Rice noodles are easy to cook. Just boil water, take off heat and add noodles. Stir noodles to make sure they are completely submerged and allow to sit 10 minutes and drain.
Chop all of your vegetables: Carrots, cilantro, green onions, cucumber, baby corn, mint, and bibb lettuce. Most Spring Roll recipes don't use cucumber or baby corn and use cooked shrimp instead. I just a vegetable peeler to get my carrots and cucumbers nice and thin.

Once your noodles are cooked and your veggies prepped, it's time to assemble the rolls.

Fill a pie plate with hot tap water. Submerge wrappers, one at a time, in water for 30 seconds. You want the wrappers to become pliable but if you leave them in too long they will start to tear easily.

Place a small amount of noodles and veggies at one end of the wrapper.

Firmly roll up end, tucking edge under veggies as you roll.

Fold edges in as you would wrap a sandwich in wax paper.
Keep holding wrapper firmly as you roll it up. You want the spring roll nice and snug. I always screw a couple up when I get started, sort of like how I always ruin the first pancake or crepe.

I stack them on a plate between sheets of wax paper and keep them in the fridge until ready to serve. They soak up the excess water and stop looking soggy pretty quickly.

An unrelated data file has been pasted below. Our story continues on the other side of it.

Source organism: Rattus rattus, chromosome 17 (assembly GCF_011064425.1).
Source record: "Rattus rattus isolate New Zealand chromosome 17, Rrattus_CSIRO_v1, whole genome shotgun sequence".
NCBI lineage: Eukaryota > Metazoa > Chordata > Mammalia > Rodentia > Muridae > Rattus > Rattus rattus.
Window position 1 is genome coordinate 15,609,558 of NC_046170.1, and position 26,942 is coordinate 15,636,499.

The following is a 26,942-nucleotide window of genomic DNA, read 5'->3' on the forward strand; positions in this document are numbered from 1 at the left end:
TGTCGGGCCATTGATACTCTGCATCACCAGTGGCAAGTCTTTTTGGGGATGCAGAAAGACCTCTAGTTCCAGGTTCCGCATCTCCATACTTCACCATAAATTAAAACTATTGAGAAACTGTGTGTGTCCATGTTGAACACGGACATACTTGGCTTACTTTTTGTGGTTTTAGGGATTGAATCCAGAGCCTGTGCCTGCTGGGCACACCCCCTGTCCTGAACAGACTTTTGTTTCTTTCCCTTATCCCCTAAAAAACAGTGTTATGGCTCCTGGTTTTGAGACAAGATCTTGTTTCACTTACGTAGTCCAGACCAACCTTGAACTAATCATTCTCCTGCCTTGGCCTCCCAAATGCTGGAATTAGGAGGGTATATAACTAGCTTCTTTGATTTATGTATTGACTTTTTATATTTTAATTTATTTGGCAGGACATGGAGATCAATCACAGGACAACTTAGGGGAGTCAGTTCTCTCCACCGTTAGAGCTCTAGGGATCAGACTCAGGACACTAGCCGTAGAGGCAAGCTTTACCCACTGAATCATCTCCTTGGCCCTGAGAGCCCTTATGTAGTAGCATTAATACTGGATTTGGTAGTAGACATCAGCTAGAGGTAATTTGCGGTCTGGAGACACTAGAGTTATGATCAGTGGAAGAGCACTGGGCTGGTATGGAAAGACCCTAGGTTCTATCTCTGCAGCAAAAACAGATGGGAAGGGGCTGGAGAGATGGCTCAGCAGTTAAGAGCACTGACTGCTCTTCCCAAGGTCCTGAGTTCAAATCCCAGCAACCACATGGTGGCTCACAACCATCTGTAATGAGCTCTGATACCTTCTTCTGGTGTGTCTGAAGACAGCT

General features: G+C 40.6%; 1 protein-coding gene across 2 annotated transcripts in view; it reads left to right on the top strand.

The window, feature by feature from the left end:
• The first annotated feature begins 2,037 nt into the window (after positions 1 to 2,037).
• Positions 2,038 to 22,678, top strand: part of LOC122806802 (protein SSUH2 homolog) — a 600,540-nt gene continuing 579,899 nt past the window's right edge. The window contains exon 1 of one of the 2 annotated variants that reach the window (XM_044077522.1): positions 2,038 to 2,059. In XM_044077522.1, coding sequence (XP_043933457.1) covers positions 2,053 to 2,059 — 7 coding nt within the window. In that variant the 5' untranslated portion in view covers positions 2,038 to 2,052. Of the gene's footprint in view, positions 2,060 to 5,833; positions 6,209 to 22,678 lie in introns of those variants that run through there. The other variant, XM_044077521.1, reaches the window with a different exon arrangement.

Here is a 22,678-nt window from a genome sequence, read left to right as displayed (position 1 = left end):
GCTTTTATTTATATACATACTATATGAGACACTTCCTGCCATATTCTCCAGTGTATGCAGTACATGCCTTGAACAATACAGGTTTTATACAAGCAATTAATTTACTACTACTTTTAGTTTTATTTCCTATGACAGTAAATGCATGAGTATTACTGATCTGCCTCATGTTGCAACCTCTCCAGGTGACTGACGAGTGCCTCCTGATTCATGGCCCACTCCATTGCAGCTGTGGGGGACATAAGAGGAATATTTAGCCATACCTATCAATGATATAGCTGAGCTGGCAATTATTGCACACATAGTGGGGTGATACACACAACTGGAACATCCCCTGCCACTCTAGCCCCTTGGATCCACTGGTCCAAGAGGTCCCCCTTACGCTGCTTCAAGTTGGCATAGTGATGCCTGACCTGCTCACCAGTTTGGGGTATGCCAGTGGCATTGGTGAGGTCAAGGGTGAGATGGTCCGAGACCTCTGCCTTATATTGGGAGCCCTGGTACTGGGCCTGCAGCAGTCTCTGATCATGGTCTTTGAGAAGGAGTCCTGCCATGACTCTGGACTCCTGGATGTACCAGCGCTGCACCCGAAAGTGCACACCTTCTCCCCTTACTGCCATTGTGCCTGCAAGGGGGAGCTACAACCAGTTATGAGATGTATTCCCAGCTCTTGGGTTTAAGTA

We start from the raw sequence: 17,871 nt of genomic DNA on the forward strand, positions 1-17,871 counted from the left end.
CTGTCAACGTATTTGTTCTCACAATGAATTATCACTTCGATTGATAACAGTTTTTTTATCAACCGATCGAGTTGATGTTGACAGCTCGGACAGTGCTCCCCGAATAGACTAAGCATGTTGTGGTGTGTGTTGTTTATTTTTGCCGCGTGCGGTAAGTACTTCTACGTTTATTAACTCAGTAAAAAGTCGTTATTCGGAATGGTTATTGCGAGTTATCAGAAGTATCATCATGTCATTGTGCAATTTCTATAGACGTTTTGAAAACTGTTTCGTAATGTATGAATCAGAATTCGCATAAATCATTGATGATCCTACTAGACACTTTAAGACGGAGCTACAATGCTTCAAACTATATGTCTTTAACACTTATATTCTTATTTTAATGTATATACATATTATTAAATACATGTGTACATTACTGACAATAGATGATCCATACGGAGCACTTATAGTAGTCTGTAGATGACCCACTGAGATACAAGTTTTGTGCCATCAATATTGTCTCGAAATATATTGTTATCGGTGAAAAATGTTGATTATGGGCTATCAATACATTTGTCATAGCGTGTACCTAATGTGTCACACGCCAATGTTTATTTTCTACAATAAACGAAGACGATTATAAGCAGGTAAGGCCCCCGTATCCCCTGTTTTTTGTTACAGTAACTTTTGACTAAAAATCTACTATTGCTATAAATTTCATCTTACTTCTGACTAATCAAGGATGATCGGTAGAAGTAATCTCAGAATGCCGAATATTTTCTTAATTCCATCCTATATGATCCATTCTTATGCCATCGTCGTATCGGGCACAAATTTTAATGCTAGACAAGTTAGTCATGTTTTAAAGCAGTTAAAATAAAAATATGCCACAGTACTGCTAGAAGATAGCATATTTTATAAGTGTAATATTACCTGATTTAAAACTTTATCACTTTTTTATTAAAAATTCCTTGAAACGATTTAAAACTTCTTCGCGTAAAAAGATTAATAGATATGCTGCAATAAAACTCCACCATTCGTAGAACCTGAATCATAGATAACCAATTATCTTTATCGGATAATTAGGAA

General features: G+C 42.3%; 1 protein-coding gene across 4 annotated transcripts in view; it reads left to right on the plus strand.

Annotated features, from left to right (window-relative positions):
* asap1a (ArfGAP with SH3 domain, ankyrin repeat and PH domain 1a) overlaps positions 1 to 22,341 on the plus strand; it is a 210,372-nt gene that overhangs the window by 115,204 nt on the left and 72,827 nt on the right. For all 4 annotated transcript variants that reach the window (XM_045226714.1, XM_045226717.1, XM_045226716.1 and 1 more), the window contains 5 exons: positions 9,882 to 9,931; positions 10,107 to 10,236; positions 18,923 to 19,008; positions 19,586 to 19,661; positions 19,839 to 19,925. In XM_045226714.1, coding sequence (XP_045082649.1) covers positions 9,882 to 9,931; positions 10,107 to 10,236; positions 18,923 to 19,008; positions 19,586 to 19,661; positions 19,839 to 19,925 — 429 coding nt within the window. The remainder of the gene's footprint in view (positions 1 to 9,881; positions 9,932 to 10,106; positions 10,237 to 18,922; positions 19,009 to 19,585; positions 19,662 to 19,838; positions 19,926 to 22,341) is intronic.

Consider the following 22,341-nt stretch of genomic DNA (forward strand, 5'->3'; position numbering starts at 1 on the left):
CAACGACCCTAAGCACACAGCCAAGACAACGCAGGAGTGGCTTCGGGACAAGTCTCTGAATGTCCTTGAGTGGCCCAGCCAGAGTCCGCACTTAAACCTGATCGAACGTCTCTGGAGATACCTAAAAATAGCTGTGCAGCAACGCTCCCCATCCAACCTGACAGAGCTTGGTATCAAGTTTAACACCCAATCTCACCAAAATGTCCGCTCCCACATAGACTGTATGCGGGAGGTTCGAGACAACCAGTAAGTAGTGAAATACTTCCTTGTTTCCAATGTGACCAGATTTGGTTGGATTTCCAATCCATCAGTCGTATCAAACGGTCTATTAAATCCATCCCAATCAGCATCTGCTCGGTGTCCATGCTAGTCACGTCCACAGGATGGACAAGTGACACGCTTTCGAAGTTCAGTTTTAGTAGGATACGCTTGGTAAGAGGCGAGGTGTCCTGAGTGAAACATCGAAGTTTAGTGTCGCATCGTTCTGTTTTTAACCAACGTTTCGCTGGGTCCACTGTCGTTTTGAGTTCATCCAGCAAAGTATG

Serve with your favorite dipping sauces. This is my peanut sauce.
And this is my Noc Cham dipping sauce. Both are delicious. Unfortunately I don't have any good photos of serving them because I took them to our friend's house for dinner. But trust me, they were good. And they are great for parties. You can easily cut them in half to make them more appropriate finger food size.

Noc Cham Sauce

1/4 cup fish sauce
1/4 cup lime juice
1/4 cup water
1 T sugar
1 teaspoon Chili Garlic Sauce
4 cloves chopped garlic

Combine before you make anything else to allow flavors to meld. You can also add chopped peanuts to either the sauce or the rolls themselves.

J's Favorite Peanut Sauce
(I use this as a dipping sauce but also as a sauce for a cold noodle salad, yum!)

1 cup creamy natural peanut butter
1/4 cup soy sauce
1/4 cup seasoned rice wine vinegar
1/4 cup ketchup (sugar ketchup, not high fructose corn syrup ketchup--it tastes too syrupy)
4 cloves garlic
1 T chili garlic sauce (or 1 heaping teaspoon dried chili flakes)

Blend in a food processor. Adjust seasonings to taste. Add up to 1/4 cup water to make sauce more runny if desired. I like it thick for noodle salad, thinner for dipping Spring Rolls.

Sunday, April 18, 2010

Finding a True Calling

I've always had a problem with focusing. Not focusing in the day to day; if my mind is made up I will work like crazy to fulfill something. But in a larger scope, I have a tendency to dabble. Some people call it a blessing and others call it a curse.